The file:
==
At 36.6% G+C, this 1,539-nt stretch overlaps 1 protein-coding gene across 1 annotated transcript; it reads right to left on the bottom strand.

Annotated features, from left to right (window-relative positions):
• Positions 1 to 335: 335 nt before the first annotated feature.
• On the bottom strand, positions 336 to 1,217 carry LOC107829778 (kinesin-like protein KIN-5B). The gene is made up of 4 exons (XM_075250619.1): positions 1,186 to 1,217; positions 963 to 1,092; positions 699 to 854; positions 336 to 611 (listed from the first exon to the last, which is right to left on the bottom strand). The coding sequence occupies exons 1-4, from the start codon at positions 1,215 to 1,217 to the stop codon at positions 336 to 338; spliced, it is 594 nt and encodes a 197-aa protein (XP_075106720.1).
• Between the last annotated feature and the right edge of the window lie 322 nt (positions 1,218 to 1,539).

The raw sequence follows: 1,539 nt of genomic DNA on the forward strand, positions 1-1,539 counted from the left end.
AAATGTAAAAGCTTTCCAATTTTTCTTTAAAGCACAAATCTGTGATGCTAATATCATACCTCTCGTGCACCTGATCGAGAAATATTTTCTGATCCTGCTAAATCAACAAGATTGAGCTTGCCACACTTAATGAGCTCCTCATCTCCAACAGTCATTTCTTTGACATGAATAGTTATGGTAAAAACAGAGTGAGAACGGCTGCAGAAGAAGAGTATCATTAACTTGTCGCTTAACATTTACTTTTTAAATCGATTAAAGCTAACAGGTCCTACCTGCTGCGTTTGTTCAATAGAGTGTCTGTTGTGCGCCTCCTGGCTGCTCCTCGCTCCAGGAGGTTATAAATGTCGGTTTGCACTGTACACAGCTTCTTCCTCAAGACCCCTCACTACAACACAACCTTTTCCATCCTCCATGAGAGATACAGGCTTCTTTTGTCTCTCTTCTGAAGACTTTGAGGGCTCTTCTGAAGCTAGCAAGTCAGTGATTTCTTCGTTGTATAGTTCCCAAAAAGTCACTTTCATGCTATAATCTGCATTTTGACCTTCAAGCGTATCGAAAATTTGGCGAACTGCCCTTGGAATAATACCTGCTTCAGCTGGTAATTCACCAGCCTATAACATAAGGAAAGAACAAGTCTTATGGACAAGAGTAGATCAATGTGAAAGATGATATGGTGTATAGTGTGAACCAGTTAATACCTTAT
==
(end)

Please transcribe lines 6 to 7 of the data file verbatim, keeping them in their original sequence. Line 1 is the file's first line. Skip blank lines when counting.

The raw sequence follows: 1,539 nt of genomic DNA on the forward strand, positions 1-1,539 counted from the left end.
AAATGTAAAAGCTTTCCAATTTTTCTTTAAAGCACAAATCTGTGATGCTAATATCATACCTCTCGTGCACCTGATCGAGAAATATTTTCTGATCCTGCTAAATCAACAAGATTGAGCTTGCCACACTTAATGAGCTCCTCATCTCCAACAGTCATTTCTTTGACATGAATAGTTATGGTAAAAACAGAGTGAGAACGGCTGCAGAAGAAGAGTATCATTAACTTGTCGCTTAACATTTACTTTTTAAATCGATTAAAGCTAACAGGTCCTACCTGCTGCGTTTGTTCAATAGAGTGTCTGTTGTGCGCCTCCTGGCTGCTCCTCGCTCCAGGAGGTTATAAATGTCGGTTTGCACTGTACACAGCTTCTTCCTCAAGACCCCTCACTACAACACAACCTTTTCCATCCTCCATGAGAGATACAGGCTTCTTTTGTCTCTCTTCTGAAGACTTTGAGGGCTCTTCTGAAGCTAGCAAGTCAGTGATTTCTTCGTTGTATAGTTCCCAAAAAGTCACTTTCATGCTATAATCTGCATTTTGACCTTCAAGCGTATCGAAAATTTGGCGAACTGCCCTTGGAATAATACCTGCTTCAGCTGGTAATTCACCAGCCTATAACATAAGGAAAGAACAAGTCTTATGGACAAGAGTAGATCAATGTGAAAGATGATATGGTGTATAGTGTGAACCAGTTAATACCTTAT